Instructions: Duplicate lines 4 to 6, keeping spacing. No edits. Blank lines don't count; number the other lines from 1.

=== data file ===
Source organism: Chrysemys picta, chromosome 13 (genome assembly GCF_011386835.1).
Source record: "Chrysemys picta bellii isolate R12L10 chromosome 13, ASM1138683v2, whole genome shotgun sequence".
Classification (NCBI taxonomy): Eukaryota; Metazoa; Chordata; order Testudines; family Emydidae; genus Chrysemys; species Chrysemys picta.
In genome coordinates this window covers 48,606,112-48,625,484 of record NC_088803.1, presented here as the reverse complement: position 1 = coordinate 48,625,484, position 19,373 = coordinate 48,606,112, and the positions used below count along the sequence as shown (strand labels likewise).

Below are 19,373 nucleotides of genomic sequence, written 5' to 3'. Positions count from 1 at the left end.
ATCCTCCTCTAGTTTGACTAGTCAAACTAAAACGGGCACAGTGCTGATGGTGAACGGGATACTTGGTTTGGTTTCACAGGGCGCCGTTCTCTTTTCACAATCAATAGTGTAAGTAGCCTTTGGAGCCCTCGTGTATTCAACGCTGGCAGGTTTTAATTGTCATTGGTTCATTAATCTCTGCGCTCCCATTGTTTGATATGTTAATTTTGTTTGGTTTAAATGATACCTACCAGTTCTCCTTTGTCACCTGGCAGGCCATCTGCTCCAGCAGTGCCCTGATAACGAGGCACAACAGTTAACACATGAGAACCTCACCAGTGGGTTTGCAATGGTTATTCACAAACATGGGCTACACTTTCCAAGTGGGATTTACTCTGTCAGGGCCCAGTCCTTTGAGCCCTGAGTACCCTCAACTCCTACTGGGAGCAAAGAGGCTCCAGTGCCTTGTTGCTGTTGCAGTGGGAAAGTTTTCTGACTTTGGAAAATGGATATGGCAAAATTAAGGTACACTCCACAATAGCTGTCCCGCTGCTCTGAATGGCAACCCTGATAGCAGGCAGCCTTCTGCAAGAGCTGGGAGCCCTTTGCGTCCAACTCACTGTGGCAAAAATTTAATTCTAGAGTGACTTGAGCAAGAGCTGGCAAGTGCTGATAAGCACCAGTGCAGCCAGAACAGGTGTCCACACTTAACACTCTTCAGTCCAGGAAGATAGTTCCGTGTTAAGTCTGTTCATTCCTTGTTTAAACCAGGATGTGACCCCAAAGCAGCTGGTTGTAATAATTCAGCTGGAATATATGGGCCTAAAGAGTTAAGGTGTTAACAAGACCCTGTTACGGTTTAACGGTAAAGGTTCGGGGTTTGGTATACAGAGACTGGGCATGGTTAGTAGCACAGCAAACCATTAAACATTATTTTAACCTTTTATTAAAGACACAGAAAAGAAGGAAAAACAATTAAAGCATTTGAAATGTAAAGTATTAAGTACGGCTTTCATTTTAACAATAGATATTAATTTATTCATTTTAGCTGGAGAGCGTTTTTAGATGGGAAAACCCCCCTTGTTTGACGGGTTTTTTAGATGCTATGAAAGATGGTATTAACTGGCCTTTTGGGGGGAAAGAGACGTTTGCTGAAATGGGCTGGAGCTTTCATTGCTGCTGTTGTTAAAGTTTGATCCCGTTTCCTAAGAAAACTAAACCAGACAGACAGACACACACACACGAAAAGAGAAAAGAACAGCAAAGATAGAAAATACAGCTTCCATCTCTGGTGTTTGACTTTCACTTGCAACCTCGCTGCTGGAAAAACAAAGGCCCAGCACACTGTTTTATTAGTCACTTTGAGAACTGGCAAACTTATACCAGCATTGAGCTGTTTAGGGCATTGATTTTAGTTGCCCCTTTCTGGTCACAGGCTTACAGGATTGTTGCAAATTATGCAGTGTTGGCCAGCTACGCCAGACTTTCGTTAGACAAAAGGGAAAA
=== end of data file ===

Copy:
In genome coordinates this window covers 48,606,112-48,625,484 of record NC_088803.1, presented here as the reverse complement: position 1 = coordinate 48,625,484, position 19,373 = coordinate 48,606,112, and the positions used below count along the sequence as shown (strand labels likewise).

Below are 19,373 nucleotides of genomic sequence, written 5' to 3'. Positions count from 1 at the left end.
ATCCTCCTCTAGTTTGACTAGTCAAACTAAAACGGGCACAGTGCTGATGGTGAACGGGATACTTGGTTTGGTTTCACAGGGCGCCGTTCTCTTTTCACAATCAATAGTGTAAGTAGCCTTTGGAGCCCTCGTGTATTCAACGCTGGCAGGTTTTAATTGTCATTGGTTCATTAATCTCTGCGCTCCCATTGTTTGATATGTTAATTTTGTTTGGTTTAAATGATACCTACCAGTTCTCCTTTGTCACCTGGCAGGCCATCTGCTCCAGCAGTGCCCTGATAACGAGGCACAACAGTTAACACATGAGAACCTCACCAGTGGGTTTGCAATGGTTATTCACAAACATGGGCTACACTTTCCAAGTGGGATTTACTCTGTCAGGGCCCAGTCCTTTGAGCCCTGAGTACCCTCAACTCCTACTGGGAGCAAAGAGGCTCCAGTGCCTTGTTGCTGTTGCAGTGGGAAAGTTTTCTGACTTTGGAAAATGGATATGGCAAAATTAAGGTACACTCCACAATAGCTGTCCCGCTGCTCTGAATGGCAACCCTGATAGCAGGCAGCCTTCTGCAAGAGCTGGGAGCCCTTTGCGTCCAACTCACTGTGGCAAAAATTTAATTCTAGAGTGACTTGAGCAAGAGCTGGCAAGTGCTGATAAGCACCAGTGCAGCCAGAACAGGTGTCCACACTTAACACTCTTCAGTCCAGGAAGATAGTTCCGTGTTAAGTCTGTTCATTCCTTGTTTAAACCAGGATGTGACCCCAAAGCAGCTGGTTGTAATAATTCAGCTGGAATATATGGGCCTAAAGAGTTAAGGTGTTAACAAGACCCTGTTACGGTTTAACGGTAAAGGTTCGGGGTTTGGTATACAGAGACTGGGCATGGTTAGTAGCACAGCAAACCATTAAACATTATTTTAACCTTTTATTAAAGACACAGAAAAGAAGGAAAAACAATTAAAGCATTTGAAATGTAAAGTATTAAGTACGGCTTTCATTTTAACAATAGATATTAATTTATTCATTTTAGCTGGAGAGCGTTTTTAGATGGGAAAACCCCCCTTGTTTGACGGGTTTTTTAGATGCTATGAAAGATGGTATTAACTGGCCTTTTGGGGGGAAAGAGACGTTTGCTGAAATGGGCTGGAGCTTTCATTGCTGCTGTTGTTAAAGTTTGATCCCGTTTCCTAAGAAAACTAAACCAGACAGACAGACACACACACACGAAAAGAGAAAAGAACAGCAAAGATAGAAAATACAGCTTCCATCTCTGGTGTTTGACTTTCACTTGCAACCTCGCTGCTGGAAAAACAAAGGCCCAGCACACTGTTTTATTAGTCACTTTGAGAACTGGCAAACTTATACCAGCATTGAGCTGTTTAGGGCATTGATTTTAGTTGCCCCTTTCTGGTCACAGGCTTACAGGATTGTTGCAAATTATGCAGTGTTGGCCAGCTACGCCAGACTTTCGTTAGACAAAAGGGAAAA